I walk through Cherry Creek State Park on a regular basis. It’s convenient and has some pretty cool wooded trails. Passing by one of the dog-park entrances, I joke that it’s really an SUV showroom. Every crossover or SUV invented can be found in this lot. That includes a bunch of Highlanders.
It’s been a few years since I tooled around in Toyota’s versatile entry in the crowded three-row SUV field. In those years they’ve done just enough to give it a nice update, while keeping the elements that made it one of the segment’s leaders.
First things first – this is a great vehicle. I say that because Toyota has zeroed in on a good combination of everything a Colorado resident really wants in an SUV: a nice size without being monstrous, a fun drive, good looks, and pretty good gas mileage. All of this for a price that doesn’t seem out of line at all.
Yes, the exterior looks fine. I mean, you can only do so much with curves and angles to dress up an SUV. But it’s still a handsome car.
But inside is where the Highlander shines. I really liked the first two rows – the third row is (if we’re being honest) mostly a place to store kids, because adults won’t feel too special back there.
The cockpit is a nice arrangement of functionality with comfort. Work your way up to one of the higher-end trim levels to get the full treatment, but even the mid-range SE model I drove for a week treated me just fine.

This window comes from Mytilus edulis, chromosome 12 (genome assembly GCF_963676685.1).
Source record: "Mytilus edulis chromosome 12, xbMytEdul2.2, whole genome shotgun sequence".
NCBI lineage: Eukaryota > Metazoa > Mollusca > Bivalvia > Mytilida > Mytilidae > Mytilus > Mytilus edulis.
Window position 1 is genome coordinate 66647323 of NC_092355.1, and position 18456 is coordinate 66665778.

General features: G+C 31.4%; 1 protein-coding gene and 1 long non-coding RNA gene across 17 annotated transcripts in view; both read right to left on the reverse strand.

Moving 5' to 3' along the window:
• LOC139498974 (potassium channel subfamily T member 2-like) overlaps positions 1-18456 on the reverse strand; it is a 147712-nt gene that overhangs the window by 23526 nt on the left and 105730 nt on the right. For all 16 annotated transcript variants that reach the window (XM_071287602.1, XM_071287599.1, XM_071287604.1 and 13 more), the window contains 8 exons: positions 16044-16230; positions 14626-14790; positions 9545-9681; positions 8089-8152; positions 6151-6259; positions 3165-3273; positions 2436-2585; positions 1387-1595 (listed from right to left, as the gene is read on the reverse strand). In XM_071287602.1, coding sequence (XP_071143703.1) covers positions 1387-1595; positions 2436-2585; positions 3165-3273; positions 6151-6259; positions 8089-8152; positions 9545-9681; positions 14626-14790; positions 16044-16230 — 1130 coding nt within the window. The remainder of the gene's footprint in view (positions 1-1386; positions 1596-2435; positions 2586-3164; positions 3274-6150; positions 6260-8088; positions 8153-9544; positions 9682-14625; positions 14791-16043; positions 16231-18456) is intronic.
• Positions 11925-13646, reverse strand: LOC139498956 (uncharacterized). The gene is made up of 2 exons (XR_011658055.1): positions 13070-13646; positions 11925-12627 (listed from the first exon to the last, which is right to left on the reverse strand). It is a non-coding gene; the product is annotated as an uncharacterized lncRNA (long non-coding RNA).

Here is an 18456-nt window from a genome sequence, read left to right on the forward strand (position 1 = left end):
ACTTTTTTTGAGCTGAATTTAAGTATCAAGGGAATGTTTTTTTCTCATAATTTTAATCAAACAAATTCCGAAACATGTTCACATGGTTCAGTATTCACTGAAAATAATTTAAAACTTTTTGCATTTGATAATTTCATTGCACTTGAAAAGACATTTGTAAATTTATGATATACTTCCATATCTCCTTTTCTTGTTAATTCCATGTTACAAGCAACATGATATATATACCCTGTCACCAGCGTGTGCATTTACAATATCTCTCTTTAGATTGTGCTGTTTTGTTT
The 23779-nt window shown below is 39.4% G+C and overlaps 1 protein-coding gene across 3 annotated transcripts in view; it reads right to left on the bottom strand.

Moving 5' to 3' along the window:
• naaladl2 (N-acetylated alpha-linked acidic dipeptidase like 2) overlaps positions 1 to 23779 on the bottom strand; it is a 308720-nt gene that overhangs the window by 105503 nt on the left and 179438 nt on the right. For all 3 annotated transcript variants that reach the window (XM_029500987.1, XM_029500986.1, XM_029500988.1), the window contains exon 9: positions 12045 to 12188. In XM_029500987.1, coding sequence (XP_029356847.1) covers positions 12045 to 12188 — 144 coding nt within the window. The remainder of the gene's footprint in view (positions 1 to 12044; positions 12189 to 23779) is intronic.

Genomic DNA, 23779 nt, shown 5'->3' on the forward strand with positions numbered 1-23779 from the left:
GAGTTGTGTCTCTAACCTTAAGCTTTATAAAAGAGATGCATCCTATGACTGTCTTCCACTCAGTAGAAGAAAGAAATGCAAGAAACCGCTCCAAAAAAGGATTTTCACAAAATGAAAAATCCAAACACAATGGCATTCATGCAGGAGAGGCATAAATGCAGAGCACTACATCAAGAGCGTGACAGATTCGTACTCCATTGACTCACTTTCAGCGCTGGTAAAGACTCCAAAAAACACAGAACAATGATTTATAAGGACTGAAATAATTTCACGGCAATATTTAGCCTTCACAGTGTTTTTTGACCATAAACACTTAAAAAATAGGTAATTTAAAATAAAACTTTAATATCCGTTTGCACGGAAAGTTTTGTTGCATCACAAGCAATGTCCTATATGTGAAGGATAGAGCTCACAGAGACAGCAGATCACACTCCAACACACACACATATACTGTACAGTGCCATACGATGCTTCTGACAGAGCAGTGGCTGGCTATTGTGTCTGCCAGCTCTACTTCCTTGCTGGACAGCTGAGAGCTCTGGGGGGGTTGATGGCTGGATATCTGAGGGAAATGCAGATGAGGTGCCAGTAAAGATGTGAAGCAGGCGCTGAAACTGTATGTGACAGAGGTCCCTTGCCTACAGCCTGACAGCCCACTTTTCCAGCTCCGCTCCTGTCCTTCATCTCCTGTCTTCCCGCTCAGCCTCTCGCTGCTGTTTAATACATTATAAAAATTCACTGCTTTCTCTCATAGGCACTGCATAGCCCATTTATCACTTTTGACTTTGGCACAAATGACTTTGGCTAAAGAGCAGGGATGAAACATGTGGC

Everything on the dashboard is intuitive and well-placed, with easy controls. The storage space up front is very good, and the Highlander has a feature that I can’t believe every other car maker hasn’t stolen: a shelf. Yes, along the dash there’s a shelf, a cool place to stash your phone or other gadgets. Or snacks. Yes, we like a place to hold our snacks.
The second row can either come as your traditional bench, or (as in the model I drove) a pretty cool set of two captain’s chairs. (They may not be the same kind of captain’s chairs we remember from Uncle Bob’s van, but let’s call ‘em that, anyway.) Depending on your needs, be sure to at least check out those. If I’m a passenger in the second row, I’m lovin’ the comfort and personal space.
There’s also a nice entertainment system for your zombies in the back.
The storage in the way-back is about average for this segment. Some have a little more, but the Highlander won’t disappoint.
Then there’s the ride. I enjoyed my week behind the wheel, because the 8-speed automatic V6 delivered just enough power without guzzling gas. Acceleration was good, the handling itself was superb, and even the braking was confidence-boosting.
To go along with the nice ride you get the satisfaction of knowing that the safety systems are up to the task, too. All of the Highlanders come with Toyota’s Safety Sense package, which basically helps you combat goofballs on the road as well as your own human errors.
You’ll find multiple trim levels, ranging from the base LE up to the pretentious-sounding-but-really-not Limited Platinum. Mileage for my SE averages a combined 23, and the sticker (including the option of the rear-seat BluRay DVD entertainment system) rolled in just over $42k.
As mentioned, this segment of the car industry isn’t lacking for competition. There are plenty of good-to-great three-row SUVs to vie for your affection and your car loan. But the Highlander should be right up there near the top. It’s a great choice.
Vehicle reviewed by Dom Testa
Vehicle provided by manufacturer